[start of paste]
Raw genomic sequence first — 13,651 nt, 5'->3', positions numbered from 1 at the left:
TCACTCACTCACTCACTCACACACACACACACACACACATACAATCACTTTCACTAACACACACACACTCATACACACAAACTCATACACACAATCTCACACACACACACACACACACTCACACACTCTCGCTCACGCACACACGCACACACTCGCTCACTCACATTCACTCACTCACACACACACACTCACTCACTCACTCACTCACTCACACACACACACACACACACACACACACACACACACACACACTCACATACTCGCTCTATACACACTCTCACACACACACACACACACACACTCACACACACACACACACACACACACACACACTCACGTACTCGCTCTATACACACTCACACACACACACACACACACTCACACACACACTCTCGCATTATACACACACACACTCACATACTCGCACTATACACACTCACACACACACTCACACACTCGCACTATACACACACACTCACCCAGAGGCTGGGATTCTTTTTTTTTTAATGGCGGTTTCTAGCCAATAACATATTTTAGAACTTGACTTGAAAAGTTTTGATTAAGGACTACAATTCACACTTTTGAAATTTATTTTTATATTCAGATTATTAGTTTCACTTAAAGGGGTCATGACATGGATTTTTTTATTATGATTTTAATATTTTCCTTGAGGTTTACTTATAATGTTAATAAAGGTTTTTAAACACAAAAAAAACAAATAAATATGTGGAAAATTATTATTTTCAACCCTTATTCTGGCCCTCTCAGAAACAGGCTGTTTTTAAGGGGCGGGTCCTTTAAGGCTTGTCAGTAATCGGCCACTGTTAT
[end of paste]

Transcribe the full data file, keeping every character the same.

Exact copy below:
Raw genomic sequence first — 13,651 nt, 5'->3', positions numbered from 1 at the left:
TCACTCACTCACTCACTCACACACACACACACACACACATACAATCACTTTCACTAACACACACACACTCATACACACAAACTCATACACACAATCTCACACACACACACACACACACTCACACACTCTCGCTCACGCACACACGCACACACTCGCTCACTCACATTCACTCACTCACACACACACACTCACTCACTCACTCACTCACTCACACACACACACACACACACACACACACACACACACACACACTCACATACTCGCTCTATACACACTCTCACACACACACACACACACACACTCACACACACACACACACACACACACACACACTCACGTACTCGCTCTATACACACTCACACACACACACACACACACTCACACACACACTCTCGCATTATACACACACACACTCACATACTCGCACTATACACACTCACACACACACTCACACACTCGCACTATACACACACACTCACCCAGAGGCTGGGATTCTTTTTTTTTTAATGGCGGTTTCTAGCCAATAACATATTTTAGAACTTGACTTGAAAAGTTTTGATTAAGGACTACAATTCACACTTTTGAAATTTATTTTTATATTCAGATTATTAGTTTCACTTAAAGGGGTCATGACATGGATTTTTTTATTATGATTTTAATATTTTCCTTGAGGTTTACTTATAATGTTAATAAAGGTTTTTAAACACAAAAAAAACAAATAAATATGTGGAAAATTATTATTTTCAACCCTTATTCTGGCCCTCTCAGAAACAGGCTGTTTTTAAGGGGCGGGTCCTTTAAGGCTTGTCAGTAATCGGCCACTGTTAT